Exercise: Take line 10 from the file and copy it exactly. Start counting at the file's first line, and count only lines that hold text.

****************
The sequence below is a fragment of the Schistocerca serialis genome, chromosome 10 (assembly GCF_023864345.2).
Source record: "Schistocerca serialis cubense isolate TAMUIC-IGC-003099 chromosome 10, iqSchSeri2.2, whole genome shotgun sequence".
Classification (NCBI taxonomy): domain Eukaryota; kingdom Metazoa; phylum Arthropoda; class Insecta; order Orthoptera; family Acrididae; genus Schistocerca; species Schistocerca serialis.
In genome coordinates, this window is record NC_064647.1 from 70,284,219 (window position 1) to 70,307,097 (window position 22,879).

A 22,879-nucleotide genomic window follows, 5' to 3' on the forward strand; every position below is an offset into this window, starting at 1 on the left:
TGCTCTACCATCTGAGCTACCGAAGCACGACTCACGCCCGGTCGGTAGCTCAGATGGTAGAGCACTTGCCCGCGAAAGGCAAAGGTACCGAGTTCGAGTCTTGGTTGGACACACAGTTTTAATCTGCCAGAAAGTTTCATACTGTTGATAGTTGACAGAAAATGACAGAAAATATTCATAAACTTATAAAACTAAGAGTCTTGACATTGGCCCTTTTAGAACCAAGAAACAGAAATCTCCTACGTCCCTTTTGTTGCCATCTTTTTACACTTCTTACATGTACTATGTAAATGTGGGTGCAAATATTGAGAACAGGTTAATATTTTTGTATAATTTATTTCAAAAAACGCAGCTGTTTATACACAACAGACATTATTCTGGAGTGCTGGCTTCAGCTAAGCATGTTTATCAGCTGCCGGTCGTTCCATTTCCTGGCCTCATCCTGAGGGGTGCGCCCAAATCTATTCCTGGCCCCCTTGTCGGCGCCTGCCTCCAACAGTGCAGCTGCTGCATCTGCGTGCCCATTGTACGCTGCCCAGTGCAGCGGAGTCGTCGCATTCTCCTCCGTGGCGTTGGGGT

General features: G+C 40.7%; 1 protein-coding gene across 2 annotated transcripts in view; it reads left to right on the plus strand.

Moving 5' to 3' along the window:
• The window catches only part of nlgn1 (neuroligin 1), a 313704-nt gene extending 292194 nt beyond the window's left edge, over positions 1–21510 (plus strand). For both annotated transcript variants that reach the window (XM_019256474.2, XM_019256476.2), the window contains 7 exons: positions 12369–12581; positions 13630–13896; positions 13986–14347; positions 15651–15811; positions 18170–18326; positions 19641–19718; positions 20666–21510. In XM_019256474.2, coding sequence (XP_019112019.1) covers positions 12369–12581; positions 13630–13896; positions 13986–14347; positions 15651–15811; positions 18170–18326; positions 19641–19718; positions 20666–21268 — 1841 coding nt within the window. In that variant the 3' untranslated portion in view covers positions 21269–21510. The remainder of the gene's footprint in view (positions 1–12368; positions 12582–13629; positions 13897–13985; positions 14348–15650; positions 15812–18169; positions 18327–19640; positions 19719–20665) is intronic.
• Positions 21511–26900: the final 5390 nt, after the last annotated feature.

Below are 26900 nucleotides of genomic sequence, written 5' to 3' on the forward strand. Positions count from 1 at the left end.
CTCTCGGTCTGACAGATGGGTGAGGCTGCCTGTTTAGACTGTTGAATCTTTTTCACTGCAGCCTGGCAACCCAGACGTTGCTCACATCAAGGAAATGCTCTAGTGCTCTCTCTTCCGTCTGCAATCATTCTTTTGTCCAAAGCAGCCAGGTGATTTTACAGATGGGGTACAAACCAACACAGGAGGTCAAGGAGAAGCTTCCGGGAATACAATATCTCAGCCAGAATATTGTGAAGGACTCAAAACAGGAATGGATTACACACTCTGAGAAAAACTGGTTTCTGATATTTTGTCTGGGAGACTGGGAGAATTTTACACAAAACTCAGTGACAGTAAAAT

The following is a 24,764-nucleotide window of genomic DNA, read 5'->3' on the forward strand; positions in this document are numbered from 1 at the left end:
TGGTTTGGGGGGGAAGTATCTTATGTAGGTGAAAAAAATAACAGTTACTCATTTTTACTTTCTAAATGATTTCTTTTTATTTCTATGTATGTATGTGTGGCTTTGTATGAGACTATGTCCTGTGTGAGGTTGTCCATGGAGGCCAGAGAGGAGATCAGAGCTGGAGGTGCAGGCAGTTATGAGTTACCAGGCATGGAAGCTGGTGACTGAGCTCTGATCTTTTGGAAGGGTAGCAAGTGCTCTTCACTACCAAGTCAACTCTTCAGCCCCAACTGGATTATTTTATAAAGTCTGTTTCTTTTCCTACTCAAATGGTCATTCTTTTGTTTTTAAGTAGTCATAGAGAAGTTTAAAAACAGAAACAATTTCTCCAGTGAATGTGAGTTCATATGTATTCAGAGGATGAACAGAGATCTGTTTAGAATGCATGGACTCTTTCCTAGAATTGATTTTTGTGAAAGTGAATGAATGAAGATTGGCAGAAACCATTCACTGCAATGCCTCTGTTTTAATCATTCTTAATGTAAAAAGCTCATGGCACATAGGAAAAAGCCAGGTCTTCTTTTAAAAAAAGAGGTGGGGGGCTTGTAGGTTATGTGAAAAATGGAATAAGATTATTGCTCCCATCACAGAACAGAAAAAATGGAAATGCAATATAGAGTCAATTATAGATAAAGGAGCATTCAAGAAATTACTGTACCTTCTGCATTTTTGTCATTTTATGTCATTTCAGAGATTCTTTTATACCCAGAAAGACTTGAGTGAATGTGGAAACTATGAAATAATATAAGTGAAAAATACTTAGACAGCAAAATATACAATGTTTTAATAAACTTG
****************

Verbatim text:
• Positions 21511–26900: the final 5390 nt, after the last annotated feature.